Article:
Laura Jane Addams was born on September 6, 1860 in Cedarville, Illinois. She was the daughter of John Huy Addams, a wealthy businessman and Republican politician, and Sarah Weber Addams. She was the youngest of five children. Her mother died when she was only two years old and her father married Anna Haldeman, a widow with two sons of her own. John Addams was a profound influence on Jane Addams’s upbringing, teaching her religious, liberal, and republican principles about rights and responsibilities. He served as a state senator and was a supporter of Abraham Lincoln.
Jane Addams was part of the first generation of American women who studied at college. She attended the Rockford Female Seminary, and was a member of the first class awarded the bachelor’s degree. Addams excelled at Rockford, she was the class valedictorian, made lasting friendships, and discovered her drive to do something for society. After graduation she found few opportunities and floundered for a few years, trying the Women’s Medical College of Philadelphia, but health problems and family demands derailed her. She toured Europe several times, onee with her stepmother and later with Ellen Gates Starr, a fellow Rockford alumna, in 1888.
Addams and Starr visited Toynbee Hall, a London-based settlement run Rev. Samuel Barnett and his wife Henrietta Barnett, where university men lived in a slum neighborhood and helped their neighbors. Inspired to start their own settlement house in Chicago, Addams and Gates opened Hull-House in Chicago’s 19th Ward in 1889. Hull-House was an innovative community center that provided a wide range of services and classes for the neighborhood’s working class residents. Though it wasn’t the first settlement in the United States, it became the most well-known and influential, largely due to Addams’ skill at creating a community and communicating the ideals of settlement workers.
What made Hull-House different was that Addams and Starr listened to the people that they wanted to help. While they began with ideas of poetry readings, art classes and educational opportunities for the working class, they quickly found that their neighbors needed more practical help — day care for their children, help learning English, and spaces to hold meetings. Addams argued that the settlement needed to work with their community, listen to its needs and provide what help it could. This was a break with older charity work, where programs were designed for the poor. Hull-House was also unique among settlements because though it was made up of both men and women, it created a unique community where college-trained professional women were able to flourish. Women like Grace Abbott, Florence Kelley, and Alice Hamilton worked with Addams and Starr at Hull-House and brought Progressive ideas for reform to the immediate community and then to the city and nation.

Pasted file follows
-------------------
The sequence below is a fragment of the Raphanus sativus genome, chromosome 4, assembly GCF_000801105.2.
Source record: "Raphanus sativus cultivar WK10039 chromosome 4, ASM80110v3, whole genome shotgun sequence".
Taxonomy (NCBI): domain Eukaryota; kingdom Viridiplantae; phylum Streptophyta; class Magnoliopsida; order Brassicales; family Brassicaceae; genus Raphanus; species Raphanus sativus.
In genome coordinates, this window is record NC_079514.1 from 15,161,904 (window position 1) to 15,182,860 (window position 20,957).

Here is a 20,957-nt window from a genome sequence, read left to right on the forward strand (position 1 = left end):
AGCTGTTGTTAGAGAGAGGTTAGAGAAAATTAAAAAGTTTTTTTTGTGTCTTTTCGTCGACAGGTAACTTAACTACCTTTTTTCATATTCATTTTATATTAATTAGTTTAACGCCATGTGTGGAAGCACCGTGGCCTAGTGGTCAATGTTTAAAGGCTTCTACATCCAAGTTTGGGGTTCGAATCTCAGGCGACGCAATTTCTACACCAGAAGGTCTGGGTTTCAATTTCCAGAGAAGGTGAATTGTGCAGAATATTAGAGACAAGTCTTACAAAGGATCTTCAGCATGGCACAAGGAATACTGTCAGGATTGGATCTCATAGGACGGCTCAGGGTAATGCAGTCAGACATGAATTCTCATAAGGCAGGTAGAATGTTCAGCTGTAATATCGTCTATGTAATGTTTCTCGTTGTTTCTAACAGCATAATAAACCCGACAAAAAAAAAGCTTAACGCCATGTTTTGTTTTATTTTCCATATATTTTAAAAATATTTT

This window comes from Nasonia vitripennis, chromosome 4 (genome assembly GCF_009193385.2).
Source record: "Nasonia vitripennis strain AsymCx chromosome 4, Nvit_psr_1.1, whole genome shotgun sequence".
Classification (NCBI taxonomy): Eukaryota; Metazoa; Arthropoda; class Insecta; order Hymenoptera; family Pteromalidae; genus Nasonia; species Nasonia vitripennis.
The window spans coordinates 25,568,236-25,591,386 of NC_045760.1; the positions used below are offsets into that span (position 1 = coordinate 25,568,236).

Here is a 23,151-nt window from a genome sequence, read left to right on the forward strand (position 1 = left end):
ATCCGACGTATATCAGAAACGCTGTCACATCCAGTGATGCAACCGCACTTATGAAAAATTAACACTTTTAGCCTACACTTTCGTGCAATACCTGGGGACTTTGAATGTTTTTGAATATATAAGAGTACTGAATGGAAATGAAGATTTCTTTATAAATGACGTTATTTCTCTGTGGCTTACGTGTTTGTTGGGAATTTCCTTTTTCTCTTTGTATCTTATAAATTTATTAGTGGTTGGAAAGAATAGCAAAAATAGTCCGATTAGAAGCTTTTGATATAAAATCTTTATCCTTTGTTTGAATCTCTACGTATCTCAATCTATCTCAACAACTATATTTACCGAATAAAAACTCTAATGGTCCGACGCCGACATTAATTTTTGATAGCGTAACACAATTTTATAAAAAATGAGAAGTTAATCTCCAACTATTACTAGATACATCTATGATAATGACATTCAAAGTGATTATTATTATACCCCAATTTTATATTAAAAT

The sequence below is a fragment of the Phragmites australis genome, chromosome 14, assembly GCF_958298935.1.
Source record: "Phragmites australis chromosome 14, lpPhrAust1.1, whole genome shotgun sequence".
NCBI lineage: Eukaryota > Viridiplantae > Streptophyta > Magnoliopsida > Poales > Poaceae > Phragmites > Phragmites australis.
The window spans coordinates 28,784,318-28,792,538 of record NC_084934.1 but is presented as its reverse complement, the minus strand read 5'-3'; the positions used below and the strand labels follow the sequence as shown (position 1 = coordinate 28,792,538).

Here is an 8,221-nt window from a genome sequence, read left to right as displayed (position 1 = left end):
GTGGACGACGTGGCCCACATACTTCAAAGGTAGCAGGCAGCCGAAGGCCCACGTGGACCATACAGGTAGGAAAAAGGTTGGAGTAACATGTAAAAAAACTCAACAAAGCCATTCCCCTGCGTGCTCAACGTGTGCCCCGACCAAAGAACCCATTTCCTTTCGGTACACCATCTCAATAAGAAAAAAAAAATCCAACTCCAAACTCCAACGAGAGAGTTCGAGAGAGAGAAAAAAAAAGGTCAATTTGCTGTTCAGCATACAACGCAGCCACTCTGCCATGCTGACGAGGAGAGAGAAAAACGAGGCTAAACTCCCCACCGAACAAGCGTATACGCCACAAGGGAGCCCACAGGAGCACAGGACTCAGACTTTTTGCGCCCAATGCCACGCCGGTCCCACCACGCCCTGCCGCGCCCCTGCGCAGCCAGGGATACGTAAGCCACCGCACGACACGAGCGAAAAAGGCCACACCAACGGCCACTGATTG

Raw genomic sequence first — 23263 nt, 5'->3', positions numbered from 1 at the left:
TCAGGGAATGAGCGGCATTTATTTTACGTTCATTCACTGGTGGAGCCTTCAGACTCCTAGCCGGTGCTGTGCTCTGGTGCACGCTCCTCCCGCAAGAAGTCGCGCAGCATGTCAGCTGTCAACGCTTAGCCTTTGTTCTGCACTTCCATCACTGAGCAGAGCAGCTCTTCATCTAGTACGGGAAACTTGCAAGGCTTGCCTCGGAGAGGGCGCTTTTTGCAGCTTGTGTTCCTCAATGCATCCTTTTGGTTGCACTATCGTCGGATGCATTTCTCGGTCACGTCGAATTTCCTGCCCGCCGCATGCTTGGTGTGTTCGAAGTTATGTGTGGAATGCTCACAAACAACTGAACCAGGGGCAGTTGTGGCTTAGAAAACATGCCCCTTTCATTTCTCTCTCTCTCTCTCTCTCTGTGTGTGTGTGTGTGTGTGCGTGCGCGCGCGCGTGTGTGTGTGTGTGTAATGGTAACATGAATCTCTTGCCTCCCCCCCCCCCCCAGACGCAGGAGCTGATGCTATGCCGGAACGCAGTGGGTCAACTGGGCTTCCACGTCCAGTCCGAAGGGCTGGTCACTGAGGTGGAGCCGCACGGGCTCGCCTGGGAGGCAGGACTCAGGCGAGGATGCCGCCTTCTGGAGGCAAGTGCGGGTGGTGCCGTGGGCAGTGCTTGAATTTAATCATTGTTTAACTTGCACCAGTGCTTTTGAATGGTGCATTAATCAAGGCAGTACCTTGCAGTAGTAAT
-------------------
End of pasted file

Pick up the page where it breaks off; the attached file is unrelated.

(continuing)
Addams used Hull-House as a platform for Progressive reforms. The settlement movement grew rapidly in the United States and elevated public awareness of Addams and her work. She had her hands in many of the major reform movements of the day, child labor reform, sanitation, factory conditions, recreation and safe spaces for children, and efforts to ensure that democracy worked for all, including the poor, immigrant, and female. Along with other settlement workers and Progressive reformers, Addams helped to redefine the role of government in a modern industrial society and helped define the profession of social work. Addams believed strongly in mediation as a way to solve problems. Her insistence on cooperation and compromise was uniquely Addams– she saw that when people with different perspectives allowed all voices to be heard, a just solution could be achieved.